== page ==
When evaluating and treating a patient with diabetes, it is important to consider
- What is the patient’s overall risk for atherosclerotic cardiovascular disease?
- Does he/she have an increased risk for stroke? If so, lower blood pressure targets may be appropriate.
- Is more than one antihypertensive agent (ACE inhibitor, ARB, or diuretic) being used? If so, close monitoring of estimated glomerular filtration rate and potassium (as well as other indications of adverse effects) is important.
The treatment regimen should be a shared decision-making process between the clinician and patient and should be individualized to each patient and his/her existing comorbidities.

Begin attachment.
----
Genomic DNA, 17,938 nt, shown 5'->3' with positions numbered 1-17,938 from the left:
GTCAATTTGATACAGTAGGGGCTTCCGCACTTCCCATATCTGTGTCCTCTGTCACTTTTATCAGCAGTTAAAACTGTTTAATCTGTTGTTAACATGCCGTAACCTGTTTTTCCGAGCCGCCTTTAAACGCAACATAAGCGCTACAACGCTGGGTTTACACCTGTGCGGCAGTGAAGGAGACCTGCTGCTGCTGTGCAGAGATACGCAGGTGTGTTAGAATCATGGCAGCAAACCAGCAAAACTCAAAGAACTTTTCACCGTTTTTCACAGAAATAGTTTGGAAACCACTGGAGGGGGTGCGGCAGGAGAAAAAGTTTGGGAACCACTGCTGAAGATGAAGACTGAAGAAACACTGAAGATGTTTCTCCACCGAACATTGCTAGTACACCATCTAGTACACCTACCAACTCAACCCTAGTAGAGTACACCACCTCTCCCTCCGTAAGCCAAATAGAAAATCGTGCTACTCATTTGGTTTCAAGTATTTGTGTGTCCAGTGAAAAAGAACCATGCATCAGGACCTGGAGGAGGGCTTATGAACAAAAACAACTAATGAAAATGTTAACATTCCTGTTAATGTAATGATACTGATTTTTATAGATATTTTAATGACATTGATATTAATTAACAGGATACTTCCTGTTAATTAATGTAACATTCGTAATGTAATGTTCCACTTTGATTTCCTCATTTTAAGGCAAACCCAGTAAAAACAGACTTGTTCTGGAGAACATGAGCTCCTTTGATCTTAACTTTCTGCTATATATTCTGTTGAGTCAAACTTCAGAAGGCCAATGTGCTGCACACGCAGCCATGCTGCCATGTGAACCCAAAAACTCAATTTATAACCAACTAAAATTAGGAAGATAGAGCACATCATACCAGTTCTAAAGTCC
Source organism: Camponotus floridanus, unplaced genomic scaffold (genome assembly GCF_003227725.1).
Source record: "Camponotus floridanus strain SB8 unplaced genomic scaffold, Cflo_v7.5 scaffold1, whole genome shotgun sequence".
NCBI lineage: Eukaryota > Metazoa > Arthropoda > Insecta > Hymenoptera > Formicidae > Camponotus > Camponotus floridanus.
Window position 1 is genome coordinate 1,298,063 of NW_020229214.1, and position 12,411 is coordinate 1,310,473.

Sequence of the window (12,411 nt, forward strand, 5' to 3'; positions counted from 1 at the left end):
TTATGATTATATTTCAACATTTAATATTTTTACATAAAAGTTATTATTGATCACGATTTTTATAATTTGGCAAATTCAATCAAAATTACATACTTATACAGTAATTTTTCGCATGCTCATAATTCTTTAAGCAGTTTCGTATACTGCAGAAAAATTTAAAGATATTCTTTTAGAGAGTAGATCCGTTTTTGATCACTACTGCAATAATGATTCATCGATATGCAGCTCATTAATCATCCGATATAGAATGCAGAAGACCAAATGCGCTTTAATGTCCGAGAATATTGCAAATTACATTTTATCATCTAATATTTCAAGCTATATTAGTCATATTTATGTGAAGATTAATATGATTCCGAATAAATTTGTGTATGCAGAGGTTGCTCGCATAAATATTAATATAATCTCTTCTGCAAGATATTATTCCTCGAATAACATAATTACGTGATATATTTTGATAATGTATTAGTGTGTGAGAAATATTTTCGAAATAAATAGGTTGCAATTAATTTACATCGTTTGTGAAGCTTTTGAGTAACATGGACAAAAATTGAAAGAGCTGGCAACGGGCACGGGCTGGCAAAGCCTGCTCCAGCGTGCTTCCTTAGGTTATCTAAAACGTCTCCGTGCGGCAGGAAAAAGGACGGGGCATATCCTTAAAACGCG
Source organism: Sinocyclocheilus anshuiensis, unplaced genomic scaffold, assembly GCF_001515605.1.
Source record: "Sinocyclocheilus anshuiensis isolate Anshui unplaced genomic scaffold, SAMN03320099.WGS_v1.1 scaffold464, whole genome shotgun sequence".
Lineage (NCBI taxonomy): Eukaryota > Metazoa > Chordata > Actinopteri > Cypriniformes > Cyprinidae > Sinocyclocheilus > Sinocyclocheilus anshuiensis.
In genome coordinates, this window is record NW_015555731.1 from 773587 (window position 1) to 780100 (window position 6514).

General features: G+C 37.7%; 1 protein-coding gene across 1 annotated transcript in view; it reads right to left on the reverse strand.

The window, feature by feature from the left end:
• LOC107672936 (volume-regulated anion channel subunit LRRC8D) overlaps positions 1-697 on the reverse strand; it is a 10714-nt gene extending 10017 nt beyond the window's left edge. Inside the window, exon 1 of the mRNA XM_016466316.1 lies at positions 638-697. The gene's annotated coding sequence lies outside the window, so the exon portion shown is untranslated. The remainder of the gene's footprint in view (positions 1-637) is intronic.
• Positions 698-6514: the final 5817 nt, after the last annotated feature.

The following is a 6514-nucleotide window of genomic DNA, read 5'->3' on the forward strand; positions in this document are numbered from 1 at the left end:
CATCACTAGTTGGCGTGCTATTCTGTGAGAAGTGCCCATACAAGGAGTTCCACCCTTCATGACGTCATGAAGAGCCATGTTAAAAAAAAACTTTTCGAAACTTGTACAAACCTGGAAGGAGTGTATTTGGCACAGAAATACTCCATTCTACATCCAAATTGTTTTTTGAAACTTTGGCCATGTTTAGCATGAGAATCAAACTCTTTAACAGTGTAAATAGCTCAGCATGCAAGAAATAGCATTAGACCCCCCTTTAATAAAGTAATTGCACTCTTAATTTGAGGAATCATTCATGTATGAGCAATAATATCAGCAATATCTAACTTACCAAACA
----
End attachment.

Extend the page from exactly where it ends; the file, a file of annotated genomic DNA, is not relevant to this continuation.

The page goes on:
Clinical trials and meta-analyses support target blood pressure management to < 140/90 mm Hg in most adults with diabetes, while lower targets (< 130/80 mm Hg) may be beneficial for patients with diabetes and a high risk for cardiovascular disease.1,5 Lifestyle management should be initiated and continued in patients with a blood pressure > 120/80 mm Hg and in those diagnosed with hypertension.1 Medications that reduce cardiovascular events should be used in management, with ACE inhibitors or ARBs being firstline treatment in patients with albuminuria.1
For more information on hypertensive treatment in special populations (eg, pregnant women and older adults), see the ADA’s full position statement.1